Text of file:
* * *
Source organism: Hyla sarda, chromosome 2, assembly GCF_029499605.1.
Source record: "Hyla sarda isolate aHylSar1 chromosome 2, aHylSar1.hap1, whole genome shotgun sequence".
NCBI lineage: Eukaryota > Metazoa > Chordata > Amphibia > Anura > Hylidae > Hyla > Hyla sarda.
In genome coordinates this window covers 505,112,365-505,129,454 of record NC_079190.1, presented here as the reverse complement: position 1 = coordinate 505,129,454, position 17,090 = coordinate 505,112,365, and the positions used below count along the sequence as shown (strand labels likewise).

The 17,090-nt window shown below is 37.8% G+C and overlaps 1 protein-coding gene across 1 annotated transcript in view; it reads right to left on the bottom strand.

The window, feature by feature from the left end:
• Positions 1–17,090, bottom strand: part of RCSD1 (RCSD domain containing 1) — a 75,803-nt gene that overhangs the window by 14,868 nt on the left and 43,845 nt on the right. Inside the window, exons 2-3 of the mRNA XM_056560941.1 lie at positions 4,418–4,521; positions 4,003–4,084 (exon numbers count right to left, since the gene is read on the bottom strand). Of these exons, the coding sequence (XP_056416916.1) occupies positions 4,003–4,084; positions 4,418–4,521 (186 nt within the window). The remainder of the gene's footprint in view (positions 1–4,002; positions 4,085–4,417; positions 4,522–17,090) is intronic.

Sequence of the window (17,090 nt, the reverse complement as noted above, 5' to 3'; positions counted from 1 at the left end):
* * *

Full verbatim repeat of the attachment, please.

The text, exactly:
Source organism: Hyla sarda, chromosome 2, assembly GCF_029499605.1.
Source record: "Hyla sarda isolate aHylSar1 chromosome 2, aHylSar1.hap1, whole genome shotgun sequence".
NCBI lineage: Eukaryota > Metazoa > Chordata > Amphibia > Anura > Hylidae > Hyla > Hyla sarda.
In genome coordinates this window covers 505,112,365-505,129,454 of record NC_079190.1, presented here as the reverse complement: position 1 = coordinate 505,129,454, position 17,090 = coordinate 505,112,365, and the positions used below count along the sequence as shown (strand labels likewise).

The 17,090-nt window shown below is 37.8% G+C and overlaps 1 protein-coding gene across 1 annotated transcript in view; it reads right to left on the bottom strand.

The window, feature by feature from the left end:
• Positions 1–17,090, bottom strand: part of RCSD1 (RCSD domain containing 1) — a 75,803-nt gene that overhangs the window by 14,868 nt on the left and 43,845 nt on the right. Inside the window, exons 2-3 of the mRNA XM_056560941.1 lie at positions 4,418–4,521; positions 4,003–4,084 (exon numbers count right to left, since the gene is read on the bottom strand). Of these exons, the coding sequence (XP_056416916.1) occupies positions 4,003–4,084; positions 4,418–4,521 (186 nt within the window). The remainder of the gene's footprint in view (positions 1–4,002; positions 4,085–4,417; positions 4,522–17,090) is intronic.

Sequence of the window (17,090 nt, the reverse complement as noted above, 5' to 3'; positions counted from 1 at the left end):